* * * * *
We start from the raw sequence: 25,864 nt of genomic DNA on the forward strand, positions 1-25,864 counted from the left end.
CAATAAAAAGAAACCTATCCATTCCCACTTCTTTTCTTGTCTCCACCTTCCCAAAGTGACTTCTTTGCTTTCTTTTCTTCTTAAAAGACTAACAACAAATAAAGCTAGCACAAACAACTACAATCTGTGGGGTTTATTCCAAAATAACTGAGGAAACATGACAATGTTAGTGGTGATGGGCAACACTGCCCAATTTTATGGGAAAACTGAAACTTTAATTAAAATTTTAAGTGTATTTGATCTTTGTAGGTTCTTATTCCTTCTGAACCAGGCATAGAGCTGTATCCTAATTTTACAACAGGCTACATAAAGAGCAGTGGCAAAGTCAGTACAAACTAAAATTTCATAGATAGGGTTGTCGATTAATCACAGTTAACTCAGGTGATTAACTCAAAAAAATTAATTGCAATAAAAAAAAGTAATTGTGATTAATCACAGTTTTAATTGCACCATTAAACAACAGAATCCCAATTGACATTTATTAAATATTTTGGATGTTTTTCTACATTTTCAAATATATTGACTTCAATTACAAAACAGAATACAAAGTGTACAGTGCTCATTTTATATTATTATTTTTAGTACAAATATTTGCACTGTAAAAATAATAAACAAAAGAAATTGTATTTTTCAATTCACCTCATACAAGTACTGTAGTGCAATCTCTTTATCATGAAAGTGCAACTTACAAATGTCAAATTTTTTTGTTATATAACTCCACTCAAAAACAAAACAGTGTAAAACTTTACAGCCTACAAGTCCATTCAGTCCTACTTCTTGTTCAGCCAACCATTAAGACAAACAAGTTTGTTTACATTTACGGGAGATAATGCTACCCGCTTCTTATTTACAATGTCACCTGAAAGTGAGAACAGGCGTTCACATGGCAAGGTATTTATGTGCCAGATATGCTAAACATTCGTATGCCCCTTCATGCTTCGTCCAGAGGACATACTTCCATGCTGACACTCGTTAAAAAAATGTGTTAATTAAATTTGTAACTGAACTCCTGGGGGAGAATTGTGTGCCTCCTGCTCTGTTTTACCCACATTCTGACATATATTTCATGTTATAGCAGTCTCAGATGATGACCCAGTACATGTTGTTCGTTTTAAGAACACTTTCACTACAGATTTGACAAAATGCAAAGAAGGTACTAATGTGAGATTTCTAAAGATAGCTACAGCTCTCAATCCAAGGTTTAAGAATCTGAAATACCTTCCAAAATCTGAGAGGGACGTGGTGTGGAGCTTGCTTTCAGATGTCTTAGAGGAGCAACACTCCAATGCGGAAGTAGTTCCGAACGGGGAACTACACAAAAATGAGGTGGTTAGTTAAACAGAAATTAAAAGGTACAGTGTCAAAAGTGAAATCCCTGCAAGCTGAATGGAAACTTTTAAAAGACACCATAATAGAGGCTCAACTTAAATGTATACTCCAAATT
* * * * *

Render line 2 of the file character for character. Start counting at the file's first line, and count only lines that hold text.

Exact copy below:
CAATAAAAAGAAACCTATCCATTCCCACTTCTTTTCTTGTCTCCACCTTCCCAAAGTGACTTCTTTGCTTTCTTTTCTTCTTAAAAGACTAACAACAAATAAAGCTAGCACAAACAACTACAATCTGTGGGGTTTATTCCAAAATAACTGAGGAAACATGACAATGTTAGTGGTGATGGGCAACACTGCCCAATTTTATGGGAAAACTGAAACTTTAATTAAAATTTTAAGTGTATTTGATCTTTGTAGGTTCTTATTCCTTCTGAACCAGGCATAGAGCTGTATCCTAATTTTACAACAGGCTACATAAAGAGCAGTGGCAAAGTCAGTACAAACTAAAATTTCATAGATAGGGTTGTCGATTAATCACAGTTAACTCAGGTGATTAACTCAAAAAAATTAATTGCAATAAAAAAAAGTAATTGTGATTAATCACAGTTTTAATTGCACCATTAAACAACAGAATCCCAATTGACATTTATTAAATATTTTGGATGTTTTTCTACATTTTCAAATATATTGACTTCAATTACAAAACAGAATACAAAGTGTACAGTGCTCATTTTATATTATTATTTTTAGTACAAATATTTGCACTGTAAAAATAATAAACAAAAGAAATTGTATTTTTCAATTCACCTCATACAAGTACTGTAGTGCAATCTCTTTATCATGAAAGTGCAACTTACAAATGTCAAATTTTTTTGTTATATAACTCCACTCAAAAACAAAACAGTGTAAAACTTTACAGCCTACAAGTCCATTCAGTCCTACTTCTTGTTCAGCCAACCATTAAGACAAACAAGTTTGTTTACATTTACGGGAGATAATGCTACCCGCTTCTTATTTACAATGTCACCTGAAAGTGAGAACAGGCGTTCACATGGCAAGGTATTTATGTGCCAGATATGCTAAACATTCGTATGCCCCTTCATGCTTCGTCCAGAGGACATACTTCCATGCTGACACTCGTTAAAAAAATGTGTTAATTAAATTTGTAACTGAACTCCTGGGGGAGAATTGTGTGCCTCCTGCTCTGTTTTACCCACATTCTGACATATATTTCATGTTATAGCAGTCTCAGATGATGACCCAGTACATGTTGTTCGTTTTAAGAACACTTTCACTACAGATTTGACAAAATGCAAAGAAGGTACTAATGTGAGATTTCTAAAGATAGCTACAGCTCTCAATCCAAGGTTTAAGAATCTGAAATACCTTCCAAAATCTGAGAGGGACGTGGTGTGGAGCTTGCTTTCAGATGTCTTAGAGGAGCAACACTCCAATGCGGAAGTAGTTCCGAACGGGGAACTACACAAAAATGAGGTGGTTAGTTAAACAGAAATTAAAAGGTACAGTGTCAAAAGTGAAATCCCTGCAAGCTGAATGGAAACTTTTAAAAGACACCATAATAGAGGCTCAACTTAAATGTATACTCCAAATT